Income from Tourism

Tourism is the mainstay of Saba’s economy. The most recent figures indicate that there were approximately 25,000 non-Saban visitors to the island in 1995. About half of these tourists arrive on Saba by plane landing on the smallest international airport in the world and the other half arrive by day ferry from St.Maarten. Saba attracts only small cruise ships carrying a maximum of 100 - 150 passengers. The size of ship is limited by the local infrastructure, i.e. the number of taxis, the anchorage facilities etc. and this control is of benefit to the island in that it limits commercial development which would be contradictory to the island’s quiet character.

At present the Saba Marine Park hosts some 5,000 divers per year, who make about 25,000 dives at the island’s 27 official dive sites. Another 2,500 visitors utilise the park in other ways such as boating, swimming and snorkeling. Although the number of divers has varied over the last nine years usually due to outside influences, like hurricanes and the Gulf War, the general trend is on the increase. Dive tourism is an important income not only for the island but also the Saba Marine Park. For each dollar the park spends on dive tourism US $2.00 are made.

One of the main achievements of the Saba Marine Park is that it was the first self-financed marine park in the world. At the beginning of 1993 the island government withdrew it’s subsidy for staff salaries and since then the park has been dependent on donations, souvenir sales and visitor fees.

In order to make the park successful the principle of user fees had to be embedded in the legislation and every person diving within the marine park pays US $3.00 per dive to do so. The island’s four authorized dive operators incorporate this fee in their charges and then transfer the accumulated amount to the marine park at the end of each month. On a yearly basis, almost half of the income necessary to operate the park comes directly from these dive fees. Yacht visitors pay a fee of US $3.00 per person on board and yachts over 100ft in length pay US $0.15 per gross registered ton. Yacht visitors fees are collected after a verbal interpretation about the Saba Marine Park and the rules and regulations are given.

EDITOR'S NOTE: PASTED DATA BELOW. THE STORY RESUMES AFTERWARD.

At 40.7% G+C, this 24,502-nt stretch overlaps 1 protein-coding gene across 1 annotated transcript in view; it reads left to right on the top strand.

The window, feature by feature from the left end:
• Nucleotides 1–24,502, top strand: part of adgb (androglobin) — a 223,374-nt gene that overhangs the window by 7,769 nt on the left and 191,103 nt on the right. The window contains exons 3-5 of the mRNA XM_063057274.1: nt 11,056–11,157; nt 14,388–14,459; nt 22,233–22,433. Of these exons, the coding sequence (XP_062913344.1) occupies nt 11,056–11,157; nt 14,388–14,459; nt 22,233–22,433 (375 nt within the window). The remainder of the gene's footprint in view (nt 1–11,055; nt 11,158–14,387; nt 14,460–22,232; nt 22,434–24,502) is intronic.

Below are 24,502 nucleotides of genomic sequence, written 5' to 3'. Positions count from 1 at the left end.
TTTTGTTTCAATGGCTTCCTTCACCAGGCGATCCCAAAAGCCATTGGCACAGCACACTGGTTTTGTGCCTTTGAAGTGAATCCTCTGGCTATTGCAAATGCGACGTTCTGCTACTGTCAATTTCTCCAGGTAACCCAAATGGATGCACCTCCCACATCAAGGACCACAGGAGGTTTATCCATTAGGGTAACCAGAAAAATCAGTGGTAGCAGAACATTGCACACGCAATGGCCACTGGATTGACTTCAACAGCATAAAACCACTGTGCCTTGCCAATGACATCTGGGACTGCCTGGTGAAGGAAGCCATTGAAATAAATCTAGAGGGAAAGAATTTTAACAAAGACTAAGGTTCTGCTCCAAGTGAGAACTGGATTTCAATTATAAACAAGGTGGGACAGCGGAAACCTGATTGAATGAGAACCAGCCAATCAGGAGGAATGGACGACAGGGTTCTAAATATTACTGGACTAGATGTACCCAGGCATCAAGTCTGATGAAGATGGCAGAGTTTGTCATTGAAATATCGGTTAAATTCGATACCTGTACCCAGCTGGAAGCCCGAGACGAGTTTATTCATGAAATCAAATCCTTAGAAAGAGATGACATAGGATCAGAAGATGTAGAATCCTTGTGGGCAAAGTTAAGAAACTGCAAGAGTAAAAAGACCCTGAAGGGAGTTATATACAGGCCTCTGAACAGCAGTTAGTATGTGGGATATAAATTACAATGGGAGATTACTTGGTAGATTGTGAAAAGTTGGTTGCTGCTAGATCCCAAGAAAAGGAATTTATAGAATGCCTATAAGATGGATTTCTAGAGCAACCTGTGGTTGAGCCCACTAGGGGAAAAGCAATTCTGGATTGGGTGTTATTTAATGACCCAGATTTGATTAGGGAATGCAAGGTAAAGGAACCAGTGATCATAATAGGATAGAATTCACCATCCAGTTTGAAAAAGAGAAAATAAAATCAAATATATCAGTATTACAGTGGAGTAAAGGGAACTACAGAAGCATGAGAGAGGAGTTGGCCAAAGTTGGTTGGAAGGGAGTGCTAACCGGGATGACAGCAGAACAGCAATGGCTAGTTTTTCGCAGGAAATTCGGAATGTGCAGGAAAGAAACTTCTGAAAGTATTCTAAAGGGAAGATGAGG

Part of the Saba Marine Park facilities are set aside for a small gift shop where T-shirts, guidebooks, postcards, posters, stickers, and educational materials are sold.

The Friends of the Saba Conservation Foundation was set up in the USA and locally as a non-profit organisation in 1991. This support group works in cooperation with the Saba Conservation Foundation and the Saba Marine Park and being incorporated in the US allows for tax deductible donations to be made by US citizens. The “Friends” help to finance much needed conservation work in the marine park and on the island.

Employment Opportunities

The Saba Marine Park employs three people directly. But indirectly the park is responsible for many tourism related jobs. There is little data available because much of the tourist sector related employment is seasonal or part-time. An estimate of 150 workers has been made by Tourism Planning and Research Associates and includes accommodation staff, restaurants, dive shops, handicraft shops, taxi drivers and suppliers to the trade.

It is important to consider the fact that dive tourism would still be popular on the island if the Saba Marine Park did not exist. However, the park is responsible for encouraging at least half of the dive tourists to the island as they come to see a near pristine marine environment in an uncrowded location. It would also be likely that without the Saba Marine Park management economic benefits through use of the marine resources around the island would be short lived.

In general the distribution of benefits is wide to those within the tourist sector. The economy of the island is growing and people have a reasonable standard of living. There is no evidence to suggest that there has been a loss of revenue for anyone on Saba due to the restriction of resource use. The only profession directly affected is fishing and this generally occurs outside the Saba Marine Park area. This activity is therefore not affected by park law and restrictions are more an inconvenience than an economic hardship for the recreational fishermen who fish for their own consumption. They are restricted within the Saba Marine Park to areas usually exposed to the wind and which therefore have rougher sea conditions.

Although viewed sceptically by the local population in its initial phase of development and meeting with some strong opposition, the Saba Marine Park quickly turned into an attraction for eco-tourist type divers and the economic benefits showed in a very short time. People were also aware that there has been a decrease in anchor and other contact damage to the coral reef through the provision of moorings and the education of visiting divers.

In conclusion, the Saba Marine Park does provide an excellent example of a fully managed and self-financed marine park which could offer valuable lessons for other islands wishing to maintain the integrity of their marine resources as well as develop their eco-tourism potential.